Message passingVertical scaling includes a shared address space, where all computing resources exist within a system or server. This makes data sharing and message passing easier and less complicated.Horizontal scaling involves distributed computing that lacks a shared address space. This means that the machines need to communicate with one another and exchange data within the framework. As this involves copies of information, it can be costly.
ExamplesAmazon RDS and MySQLGoogle Cloud Spanner, and Cassandra

How to choose between scaling up and scaling out

Once you have a sound understanding of the two scaling models, the next step is to choose the one that best suits your system. While this decision is largely influenced by the nature of the application and expected increase in server load, as well as other similar variables, there are three primary factors to keep in mind.

scaling up Vs. scaling out

1. Performance

Horizontal scaling or scaling out allows you to combine the computing power of multiple servers and machines into one resource pool. This will no doubt offer a significant and drastic improvement in performance as well as the capacity of your application to handle more requests. At the same time, if your scaling requirements can be fulfilled by a single machine, scaling up or vertical scaling might prove to be a simpler and more efficient choice.

2. Flexibility

Flexibility in your scalability needs is important if you want to make your costs and performance more efficient. With vertical scaling, you’re always bound by the minimum price predetermined by the machine your application is running on, which makes flexibility in terms of cost and performance optimization almost non-existent. By scaling out, you can access servers to pay for what you use. This allows you a lot more flexibility to control costs based on your fluctuating server bandwidth needs.

3. Cost

With horizontal scaling or scaling out, you need to add more servers to work with your existing ones to meet your performance needs. This is usually an expensive proposition. With more and more multi-core machines entering the market at lower prices, taking a vertical scaling approach and purchasing a single machine capable of fulfilling your requirements can prove to be the more cost-effective option.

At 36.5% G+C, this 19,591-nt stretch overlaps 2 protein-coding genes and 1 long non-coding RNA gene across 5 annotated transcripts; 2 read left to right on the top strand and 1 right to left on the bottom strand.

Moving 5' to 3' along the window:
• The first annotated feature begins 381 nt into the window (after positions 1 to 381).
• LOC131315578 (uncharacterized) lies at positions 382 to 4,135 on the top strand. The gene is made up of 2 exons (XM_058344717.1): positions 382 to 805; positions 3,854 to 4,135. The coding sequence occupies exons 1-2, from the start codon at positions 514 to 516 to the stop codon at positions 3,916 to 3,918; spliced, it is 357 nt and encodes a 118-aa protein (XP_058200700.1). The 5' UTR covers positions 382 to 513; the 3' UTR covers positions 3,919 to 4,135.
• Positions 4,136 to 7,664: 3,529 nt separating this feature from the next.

Switching between the two scaling models

Realistically, it’s unlikely to settle on one scaling model and stick to it perpetually. A growing business’ needs can sometimes change quickly and unexpectedly. Therefore, maintaining a level of flexibility that allows you to switch between the two models – as and when required – would be the smartest option.

The industry is slowly shifting to a predominant horizontal scaling environment because of its flexibility for optimum resource utilization and being more cloud or SaaS friendly. However, there are two factors to keep in mind to help you seamlessly transition between the two scaling models. 

  1. Design your system architecture as a decoupled set of services from the start. This allows for easier code shifting during scaling.
  2. Partition your data so that parallel server units do not exchange any information. Although this requires extra effort in server management, it offers flexibility and dynamism that’ll pay off in the long run. 

Choose the right scaling method to succeed

There is almost no company that goes into business without the goal of growing and increasing revenue. If a business successfully addresses a need, the chances of rapid growth are extremely high. More often than not, some form of regular scaling is inevitable. 

This is why it’s necessary for every business and organization to clearly understand the two scaling models. They need to zero in on the most suitable method depending on the functions and services offered to customers. 

Both vertical scaling and horizontal scaling have their pros and cons, and there is no straight-jacket formula to determine which one is best for your business. The ideal approach would therefore be to do a cost-benefit analysis of both models and then choose the one that best satisfies your business needs now and in the near future.